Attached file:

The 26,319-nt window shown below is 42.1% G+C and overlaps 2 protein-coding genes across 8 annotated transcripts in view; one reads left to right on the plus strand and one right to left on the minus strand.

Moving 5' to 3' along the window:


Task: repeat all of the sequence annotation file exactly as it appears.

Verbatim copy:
The 26,319-nt window shown below is 42.1% G+C and overlaps 2 protein-coding genes across 8 annotated transcripts in view; one reads left to right on the plus strand and one right to left on the minus strand.

Moving 5' to 3' along the window: